The Flaxman Library has videos of the last three films shown in the class, Film About a Woman Who..., Sink or Swim, and The End.
I want to add that in a lot of cases the papers have been improving, and that's nice to see. I hope people are also benefiting from working on them.
Here are the biggest problems with the first two sets of papers:
1. Getting the title of the film you are writing about wrong, or spelling the name of the director of the film you are writing about wrong. If you have done the reading, you should be familiar with the film title and director's name; in any case, the screening list for this class has them right. I find this level of sloppiness totally unacceptable. You are sending these papers by email; the screening list, complete with director names, is on the Internet, and I think that your learning to show some minimal degree of care in such matters will serve you well in the long run. Starting with the fourth paper, I am going to insist that every paper have the name of the film you are writing about written correctly, and the name of the film's director spelled correctly. This is good training anyway; do you want to issue an artist's statement for your first show in which you misspell the names of artists who you name as influences? I have seen this done, and the artist who does it certainly loses a bit of credibility in my mind.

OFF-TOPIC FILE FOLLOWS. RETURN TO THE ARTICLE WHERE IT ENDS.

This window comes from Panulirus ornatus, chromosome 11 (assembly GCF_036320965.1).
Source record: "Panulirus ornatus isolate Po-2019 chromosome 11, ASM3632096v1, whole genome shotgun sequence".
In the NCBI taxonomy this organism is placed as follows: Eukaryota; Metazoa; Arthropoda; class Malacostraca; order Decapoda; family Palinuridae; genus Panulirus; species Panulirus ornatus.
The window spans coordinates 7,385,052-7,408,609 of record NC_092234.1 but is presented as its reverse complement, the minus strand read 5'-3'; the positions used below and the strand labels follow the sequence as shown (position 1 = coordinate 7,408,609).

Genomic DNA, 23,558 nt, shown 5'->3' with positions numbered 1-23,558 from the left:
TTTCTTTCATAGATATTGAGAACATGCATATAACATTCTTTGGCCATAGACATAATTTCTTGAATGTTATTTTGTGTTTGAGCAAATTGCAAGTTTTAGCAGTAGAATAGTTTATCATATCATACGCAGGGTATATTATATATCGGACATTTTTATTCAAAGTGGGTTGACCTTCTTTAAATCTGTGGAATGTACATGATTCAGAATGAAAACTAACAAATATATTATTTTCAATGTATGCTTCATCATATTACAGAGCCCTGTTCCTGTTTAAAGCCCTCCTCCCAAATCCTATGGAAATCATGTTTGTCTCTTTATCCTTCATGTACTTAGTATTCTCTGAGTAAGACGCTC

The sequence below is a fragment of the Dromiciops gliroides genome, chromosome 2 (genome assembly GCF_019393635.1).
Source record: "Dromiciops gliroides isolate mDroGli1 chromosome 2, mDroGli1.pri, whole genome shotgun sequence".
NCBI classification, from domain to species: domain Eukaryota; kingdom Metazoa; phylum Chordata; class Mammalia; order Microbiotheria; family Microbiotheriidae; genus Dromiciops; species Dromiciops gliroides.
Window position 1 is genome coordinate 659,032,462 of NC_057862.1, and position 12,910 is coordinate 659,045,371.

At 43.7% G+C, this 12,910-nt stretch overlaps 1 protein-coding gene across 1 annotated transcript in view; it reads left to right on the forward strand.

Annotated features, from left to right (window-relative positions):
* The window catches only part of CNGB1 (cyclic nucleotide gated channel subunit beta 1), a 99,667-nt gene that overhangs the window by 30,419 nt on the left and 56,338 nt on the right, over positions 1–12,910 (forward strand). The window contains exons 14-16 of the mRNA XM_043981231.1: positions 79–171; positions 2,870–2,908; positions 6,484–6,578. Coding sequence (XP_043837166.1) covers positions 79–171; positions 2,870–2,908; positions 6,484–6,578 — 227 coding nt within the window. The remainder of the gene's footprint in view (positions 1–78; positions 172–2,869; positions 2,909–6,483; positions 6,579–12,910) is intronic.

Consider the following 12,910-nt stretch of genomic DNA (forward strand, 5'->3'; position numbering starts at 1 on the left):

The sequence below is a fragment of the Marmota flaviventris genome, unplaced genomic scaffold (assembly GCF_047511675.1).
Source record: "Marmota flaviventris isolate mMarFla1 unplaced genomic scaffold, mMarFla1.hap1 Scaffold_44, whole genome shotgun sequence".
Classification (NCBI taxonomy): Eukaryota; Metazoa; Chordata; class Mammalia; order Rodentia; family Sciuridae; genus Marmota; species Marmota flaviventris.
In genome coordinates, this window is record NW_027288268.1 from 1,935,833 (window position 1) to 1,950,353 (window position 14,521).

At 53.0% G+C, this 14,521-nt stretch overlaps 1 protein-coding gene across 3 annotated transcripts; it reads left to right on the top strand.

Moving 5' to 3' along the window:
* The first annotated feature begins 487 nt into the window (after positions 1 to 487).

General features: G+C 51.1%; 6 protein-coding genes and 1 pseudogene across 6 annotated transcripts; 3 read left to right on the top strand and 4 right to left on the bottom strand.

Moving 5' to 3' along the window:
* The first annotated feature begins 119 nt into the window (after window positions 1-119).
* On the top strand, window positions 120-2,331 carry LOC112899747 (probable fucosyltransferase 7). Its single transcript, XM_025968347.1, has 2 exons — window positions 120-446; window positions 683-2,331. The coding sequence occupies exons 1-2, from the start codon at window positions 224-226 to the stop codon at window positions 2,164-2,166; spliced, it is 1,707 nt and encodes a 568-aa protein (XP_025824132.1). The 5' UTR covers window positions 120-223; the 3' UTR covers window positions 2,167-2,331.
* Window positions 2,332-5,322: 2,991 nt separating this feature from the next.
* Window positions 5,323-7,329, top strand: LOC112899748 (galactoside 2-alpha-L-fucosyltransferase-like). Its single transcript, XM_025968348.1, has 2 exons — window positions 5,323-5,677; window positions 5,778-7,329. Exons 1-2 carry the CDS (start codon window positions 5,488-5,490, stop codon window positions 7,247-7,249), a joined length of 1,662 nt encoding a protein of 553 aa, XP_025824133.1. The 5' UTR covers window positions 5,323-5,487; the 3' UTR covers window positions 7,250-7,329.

2. Not sticking to the assignment to discuss a particular stylistic element of the film and relate it to story or theme.
3. Not being specific enough.
4. Repeating examples and interpretations from the lectures or reading.
5. Getting technical terms, such as "depth of field," wrong. I searched for that phrase on the Encyclopedia Britannica site; the search produced an article on photography terms that included a good explanation of "depth of field."